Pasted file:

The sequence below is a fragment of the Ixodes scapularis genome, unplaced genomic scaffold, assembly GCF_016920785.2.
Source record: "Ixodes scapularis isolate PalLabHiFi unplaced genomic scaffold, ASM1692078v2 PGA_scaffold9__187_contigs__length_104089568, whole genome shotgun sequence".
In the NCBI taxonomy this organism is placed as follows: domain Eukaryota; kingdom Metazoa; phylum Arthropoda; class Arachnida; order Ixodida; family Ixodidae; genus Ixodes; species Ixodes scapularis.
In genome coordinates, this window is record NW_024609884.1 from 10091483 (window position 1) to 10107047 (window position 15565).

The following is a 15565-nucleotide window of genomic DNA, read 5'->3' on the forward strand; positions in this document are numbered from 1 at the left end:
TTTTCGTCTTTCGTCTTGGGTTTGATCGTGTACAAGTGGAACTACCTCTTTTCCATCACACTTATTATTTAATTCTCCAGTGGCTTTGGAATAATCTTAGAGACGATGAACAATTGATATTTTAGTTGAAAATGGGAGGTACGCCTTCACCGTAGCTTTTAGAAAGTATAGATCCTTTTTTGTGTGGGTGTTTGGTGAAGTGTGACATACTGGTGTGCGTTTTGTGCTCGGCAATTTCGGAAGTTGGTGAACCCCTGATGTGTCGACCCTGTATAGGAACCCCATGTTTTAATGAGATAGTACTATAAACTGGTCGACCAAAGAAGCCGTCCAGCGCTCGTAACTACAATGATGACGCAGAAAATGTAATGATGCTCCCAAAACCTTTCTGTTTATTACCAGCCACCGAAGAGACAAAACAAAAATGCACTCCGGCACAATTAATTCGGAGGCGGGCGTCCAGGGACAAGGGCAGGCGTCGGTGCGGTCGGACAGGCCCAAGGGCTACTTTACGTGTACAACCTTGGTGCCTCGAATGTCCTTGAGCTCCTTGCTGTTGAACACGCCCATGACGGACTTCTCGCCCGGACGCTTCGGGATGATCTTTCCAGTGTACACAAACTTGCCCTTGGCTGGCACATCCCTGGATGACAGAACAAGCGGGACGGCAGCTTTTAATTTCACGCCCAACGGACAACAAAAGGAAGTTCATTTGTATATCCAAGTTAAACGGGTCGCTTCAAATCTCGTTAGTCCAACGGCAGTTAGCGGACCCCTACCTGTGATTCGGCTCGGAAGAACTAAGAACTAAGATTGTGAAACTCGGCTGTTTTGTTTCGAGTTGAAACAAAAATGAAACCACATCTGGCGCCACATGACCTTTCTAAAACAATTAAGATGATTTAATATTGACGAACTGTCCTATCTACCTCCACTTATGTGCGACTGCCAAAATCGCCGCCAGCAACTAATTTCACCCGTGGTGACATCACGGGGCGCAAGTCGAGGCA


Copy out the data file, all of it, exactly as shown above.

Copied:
The sequence below is a fragment of the Ixodes scapularis genome, unplaced genomic scaffold, assembly GCF_016920785.2.
Source record: "Ixodes scapularis isolate PalLabHiFi unplaced genomic scaffold, ASM1692078v2 PGA_scaffold9__187_contigs__length_104089568, whole genome shotgun sequence".
In the NCBI taxonomy this organism is placed as follows: domain Eukaryota; kingdom Metazoa; phylum Arthropoda; class Arachnida; order Ixodida; family Ixodidae; genus Ixodes; species Ixodes scapularis.
In genome coordinates, this window is record NW_024609884.1 from 10091483 (window position 1) to 10107047 (window position 15565).

The following is a 15565-nucleotide window of genomic DNA, read 5'->3' on the forward strand; positions in this document are numbered from 1 at the left end:
TTTTCGTCTTTCGTCTTGGGTTTGATCGTGTACAAGTGGAACTACCTCTTTTCCATCACACTTATTATTTAATTCTCCAGTGGCTTTGGAATAATCTTAGAGACGATGAACAATTGATATTTTAGTTGAAAATGGGAGGTACGCCTTCACCGTAGCTTTTAGAAAGTATAGATCCTTTTTTGTGTGGGTGTTTGGTGAAGTGTGACATACTGGTGTGCGTTTTGTGCTCGGCAATTTCGGAAGTTGGTGAACCCCTGATGTGTCGACCCTGTATAGGAACCCCATGTTTTAATGAGATAGTACTATAAACTGGTCGACCAAAGAAGCCGTCCAGCGCTCGTAACTACAATGATGACGCAGAAAATGTAATGATGCTCCCAAAACCTTTCTGTTTATTACCAGCCACCGAAGAGACAAAACAAAAATGCACTCCGGCACAATTAATTCGGAGGCGGGCGTCCAGGGACAAGGGCAGGCGTCGGTGCGGTCGGACAGGCCCAAGGGCTACTTTACGTGTACAACCTTGGTGCCTCGAATGTCCTTGAGCTCCTTGCTGTTGAACACGCCCATGACGGACTTCTCGCCCGGACGCTTCGGGATGATCTTTCCAGTGTACACAAACTTGCCCTTGGCTGGCACATCCCTGGATGACAGAACAAGCGGGACGGCAGCTTTTAATTTCACGCCCAACGGACAACAAAAGGAAGTTCATTTGTATATCCAAGTTAAACGGGTCGCTTCAAATCTCGTTAGTCCAACGGCAGTTAGCGGACCCCTACCTGTGATTCGGCTCGGAAGAACTAAGAACTAAGATTGTGAAACTCGGCTGTTTTGTTTCGAGTTGAAACAAAAATGAAACCACATCTGGCGCCACATGACCTTTCTAAAACAATTAAGATGATTTAATATTGACGAACTGTCCTATCTACCTCCACTTATGTGCGACTGCCAAAATCGCCGCCAGCAACTAATTTCACCCGTGGTGACATCACGGGGCGCAAGTCGAGGCA